Compared to other tech hubs, NYC bends the gender blend

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In the midst of Internet Week New York, which runs through Sunday, the sad truth is this: About half the women who make their way into STEM careers quit. In computer occupations, only about a quarter of the workers are women.

Ah, but New York has a different take on this picture. The media and fashion industries hold open the door, at least partly, for women to land leadership roles in technology. Others are finding ways to establish themselves in pure technology companies, or as entrepreneurs.

One example: About 18 percent of NYC startups are led by women, compared with 10 percent in Silicon Valley, according to Omaha, Neb.-based nonprofit Startup Genome. Women also have risen to the highest ranks of tech companies in New York; IBM's Virginia Rometty leads more than 400,000 employees worldwide.

Operating in fields ranging from the art market to venture capital, women are changing the way people manage their healthcare, connect with others and find the goods and services they need.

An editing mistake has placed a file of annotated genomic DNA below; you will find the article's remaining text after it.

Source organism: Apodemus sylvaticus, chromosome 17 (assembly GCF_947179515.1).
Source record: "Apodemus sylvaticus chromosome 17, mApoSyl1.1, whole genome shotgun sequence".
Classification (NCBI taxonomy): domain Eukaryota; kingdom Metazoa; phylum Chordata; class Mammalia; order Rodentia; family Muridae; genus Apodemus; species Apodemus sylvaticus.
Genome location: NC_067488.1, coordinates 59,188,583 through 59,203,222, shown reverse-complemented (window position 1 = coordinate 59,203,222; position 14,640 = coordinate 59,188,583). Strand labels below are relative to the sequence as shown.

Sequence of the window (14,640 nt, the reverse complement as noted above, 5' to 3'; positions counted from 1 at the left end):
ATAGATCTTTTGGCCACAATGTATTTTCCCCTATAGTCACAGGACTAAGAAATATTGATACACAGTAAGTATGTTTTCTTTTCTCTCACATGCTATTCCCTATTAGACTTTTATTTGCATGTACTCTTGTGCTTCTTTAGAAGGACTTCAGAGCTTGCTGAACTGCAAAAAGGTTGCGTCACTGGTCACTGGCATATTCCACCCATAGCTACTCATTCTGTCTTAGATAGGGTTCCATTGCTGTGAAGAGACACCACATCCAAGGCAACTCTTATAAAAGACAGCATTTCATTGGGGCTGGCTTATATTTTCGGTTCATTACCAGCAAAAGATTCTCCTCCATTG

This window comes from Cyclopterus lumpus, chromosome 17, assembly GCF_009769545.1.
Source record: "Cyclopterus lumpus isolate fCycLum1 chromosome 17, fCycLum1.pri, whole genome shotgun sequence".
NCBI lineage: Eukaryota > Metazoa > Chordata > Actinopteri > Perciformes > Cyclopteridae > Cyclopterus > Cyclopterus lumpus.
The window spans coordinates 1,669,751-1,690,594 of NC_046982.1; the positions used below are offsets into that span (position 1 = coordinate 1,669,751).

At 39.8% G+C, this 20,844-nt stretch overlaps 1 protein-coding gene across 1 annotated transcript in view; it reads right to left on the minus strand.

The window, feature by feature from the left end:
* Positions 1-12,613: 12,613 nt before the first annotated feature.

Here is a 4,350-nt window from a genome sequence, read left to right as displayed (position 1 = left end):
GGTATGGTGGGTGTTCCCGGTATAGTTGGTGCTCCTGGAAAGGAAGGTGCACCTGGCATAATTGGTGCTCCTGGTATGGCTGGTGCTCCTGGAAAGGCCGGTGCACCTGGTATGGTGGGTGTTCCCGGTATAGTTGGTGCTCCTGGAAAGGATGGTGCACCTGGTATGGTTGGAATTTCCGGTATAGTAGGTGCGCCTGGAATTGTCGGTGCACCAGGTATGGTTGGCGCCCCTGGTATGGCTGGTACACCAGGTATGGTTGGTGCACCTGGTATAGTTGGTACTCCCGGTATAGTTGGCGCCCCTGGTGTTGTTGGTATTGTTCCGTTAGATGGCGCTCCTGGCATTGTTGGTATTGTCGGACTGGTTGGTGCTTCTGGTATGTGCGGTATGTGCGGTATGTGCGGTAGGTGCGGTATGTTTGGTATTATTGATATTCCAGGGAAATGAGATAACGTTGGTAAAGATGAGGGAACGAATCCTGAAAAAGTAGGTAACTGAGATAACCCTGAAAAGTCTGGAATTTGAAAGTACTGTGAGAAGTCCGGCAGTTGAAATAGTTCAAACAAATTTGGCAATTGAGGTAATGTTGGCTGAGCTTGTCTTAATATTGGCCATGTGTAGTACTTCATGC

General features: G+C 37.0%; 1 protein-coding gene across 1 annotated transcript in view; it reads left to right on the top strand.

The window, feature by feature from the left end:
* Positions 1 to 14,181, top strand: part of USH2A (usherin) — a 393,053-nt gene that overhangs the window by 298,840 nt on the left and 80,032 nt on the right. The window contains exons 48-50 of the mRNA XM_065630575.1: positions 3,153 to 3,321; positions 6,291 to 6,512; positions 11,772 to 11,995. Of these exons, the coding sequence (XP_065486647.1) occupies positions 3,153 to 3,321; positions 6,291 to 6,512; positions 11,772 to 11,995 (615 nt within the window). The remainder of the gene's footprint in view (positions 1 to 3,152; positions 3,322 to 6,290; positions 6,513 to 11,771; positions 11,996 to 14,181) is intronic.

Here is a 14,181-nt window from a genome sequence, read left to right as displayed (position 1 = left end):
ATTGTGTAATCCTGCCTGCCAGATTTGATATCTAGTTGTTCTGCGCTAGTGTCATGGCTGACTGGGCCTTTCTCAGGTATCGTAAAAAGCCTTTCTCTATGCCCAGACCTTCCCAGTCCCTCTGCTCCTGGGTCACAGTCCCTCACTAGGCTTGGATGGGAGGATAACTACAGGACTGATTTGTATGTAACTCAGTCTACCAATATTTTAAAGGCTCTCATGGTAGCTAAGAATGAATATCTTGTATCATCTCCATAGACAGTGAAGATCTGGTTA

In fact, women such as Rometty and, among others, Vivian Rosenthal of Snaps, Susan Lyne of AOL Brand Group, Bonita Coleman Stewart of Google and Catherine Levene of Artspace are likely to have a significant impact in the next few years not only on their respective businesses, but also on the city, their industries and New Yorkers' lives.

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Women to watch in NY tech

Stories of successful women in technology are still too rare. More girls are more interested in technology than ever, but fewer arrive at the finish line—about half the women who make their way into science, engineering and technology careers quit. In computer occupations, only about 25% of the workers are women.

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